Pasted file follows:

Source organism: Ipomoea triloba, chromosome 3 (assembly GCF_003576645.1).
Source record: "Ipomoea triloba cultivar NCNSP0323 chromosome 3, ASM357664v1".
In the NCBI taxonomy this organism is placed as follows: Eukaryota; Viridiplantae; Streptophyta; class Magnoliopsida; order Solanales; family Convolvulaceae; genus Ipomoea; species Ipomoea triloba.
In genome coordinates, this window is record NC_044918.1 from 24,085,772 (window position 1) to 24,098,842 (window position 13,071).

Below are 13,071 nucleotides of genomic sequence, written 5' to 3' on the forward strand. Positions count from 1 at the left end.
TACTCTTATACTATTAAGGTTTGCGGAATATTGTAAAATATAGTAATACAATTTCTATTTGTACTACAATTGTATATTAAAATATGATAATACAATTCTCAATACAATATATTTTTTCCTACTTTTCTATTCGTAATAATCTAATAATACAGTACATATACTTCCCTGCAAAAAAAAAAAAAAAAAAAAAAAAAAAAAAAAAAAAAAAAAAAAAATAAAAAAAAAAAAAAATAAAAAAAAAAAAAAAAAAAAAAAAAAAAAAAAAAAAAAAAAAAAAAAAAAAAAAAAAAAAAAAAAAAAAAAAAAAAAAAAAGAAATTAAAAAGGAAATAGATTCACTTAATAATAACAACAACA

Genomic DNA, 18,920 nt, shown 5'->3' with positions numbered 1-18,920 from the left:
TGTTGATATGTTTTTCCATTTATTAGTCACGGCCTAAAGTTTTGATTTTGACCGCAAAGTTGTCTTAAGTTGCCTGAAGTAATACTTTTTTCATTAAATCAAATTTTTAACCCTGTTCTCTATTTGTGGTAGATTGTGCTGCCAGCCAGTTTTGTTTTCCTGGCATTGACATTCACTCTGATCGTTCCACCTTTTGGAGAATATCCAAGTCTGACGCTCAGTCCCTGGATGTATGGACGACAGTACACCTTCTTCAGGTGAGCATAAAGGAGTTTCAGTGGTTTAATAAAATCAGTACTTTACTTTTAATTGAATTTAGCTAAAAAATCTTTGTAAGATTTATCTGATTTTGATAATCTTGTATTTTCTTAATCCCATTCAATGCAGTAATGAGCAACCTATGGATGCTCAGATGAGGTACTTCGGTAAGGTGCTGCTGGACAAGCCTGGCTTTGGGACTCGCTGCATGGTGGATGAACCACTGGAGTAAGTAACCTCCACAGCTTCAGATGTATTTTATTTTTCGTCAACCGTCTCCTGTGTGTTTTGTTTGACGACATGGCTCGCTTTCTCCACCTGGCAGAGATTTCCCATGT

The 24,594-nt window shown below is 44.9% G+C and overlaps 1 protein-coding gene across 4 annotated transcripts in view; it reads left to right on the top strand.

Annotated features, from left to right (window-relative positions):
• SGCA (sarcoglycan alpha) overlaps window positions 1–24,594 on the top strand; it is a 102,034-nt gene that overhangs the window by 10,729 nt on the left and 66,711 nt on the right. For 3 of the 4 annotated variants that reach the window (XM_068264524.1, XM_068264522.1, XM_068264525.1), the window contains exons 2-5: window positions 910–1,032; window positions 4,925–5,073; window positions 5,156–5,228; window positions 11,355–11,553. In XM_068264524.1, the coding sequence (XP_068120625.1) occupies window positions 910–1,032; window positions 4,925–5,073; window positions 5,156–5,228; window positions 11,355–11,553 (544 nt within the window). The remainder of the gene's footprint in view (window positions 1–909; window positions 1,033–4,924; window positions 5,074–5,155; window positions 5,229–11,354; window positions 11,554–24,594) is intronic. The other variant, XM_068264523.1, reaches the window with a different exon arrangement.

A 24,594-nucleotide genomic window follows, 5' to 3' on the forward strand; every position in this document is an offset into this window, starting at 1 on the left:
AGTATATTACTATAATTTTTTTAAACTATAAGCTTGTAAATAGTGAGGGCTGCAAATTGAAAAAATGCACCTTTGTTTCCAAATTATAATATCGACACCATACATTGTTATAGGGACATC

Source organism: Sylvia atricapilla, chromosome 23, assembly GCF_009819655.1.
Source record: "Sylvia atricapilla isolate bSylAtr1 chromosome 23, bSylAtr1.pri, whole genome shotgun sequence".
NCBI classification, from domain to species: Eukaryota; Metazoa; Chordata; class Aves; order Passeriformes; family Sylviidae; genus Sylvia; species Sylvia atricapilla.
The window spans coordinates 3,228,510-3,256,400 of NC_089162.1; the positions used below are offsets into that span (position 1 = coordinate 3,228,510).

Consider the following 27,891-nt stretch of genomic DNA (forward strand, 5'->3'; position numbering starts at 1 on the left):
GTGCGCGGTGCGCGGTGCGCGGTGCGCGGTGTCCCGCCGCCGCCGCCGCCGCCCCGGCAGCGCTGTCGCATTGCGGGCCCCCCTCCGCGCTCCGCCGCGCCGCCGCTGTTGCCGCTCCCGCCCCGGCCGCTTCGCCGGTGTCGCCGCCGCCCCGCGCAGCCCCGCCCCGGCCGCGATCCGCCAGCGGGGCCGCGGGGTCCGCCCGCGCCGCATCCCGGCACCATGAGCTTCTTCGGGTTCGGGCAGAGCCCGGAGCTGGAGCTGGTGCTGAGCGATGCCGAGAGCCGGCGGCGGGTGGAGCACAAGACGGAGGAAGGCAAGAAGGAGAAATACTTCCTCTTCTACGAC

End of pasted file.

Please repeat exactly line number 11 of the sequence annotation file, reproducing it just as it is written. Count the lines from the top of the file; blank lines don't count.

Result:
• SGCA (sarcoglycan alpha) overlaps window positions 1–24,594 on the top strand; it is a 102,034-nt gene that overhangs the window by 10,729 nt on the left and 66,711 nt on the right. For 3 of the 4 annotated variants that reach the window (XM_068264524.1, XM_068264522.1, XM_068264525.1), the window contains exons 2-5: window positions 910–1,032; window positions 4,925–5,073; window positions 5,156–5,228; window positions 11,355–11,553. In XM_068264524.1, the coding sequence (XP_068120625.1) occupies window positions 910–1,032; window positions 4,925–5,073; window positions 5,156–5,228; window positions 11,355–11,553 (544 nt within the window). The remainder of the gene's footprint in view (window positions 1–909; window positions 1,033–4,924; window positions 5,074–5,155; window positions 5,229–11,354; window positions 11,554–24,594) is intronic. The other variant, XM_068264523.1, reaches the window with a different exon arrangement.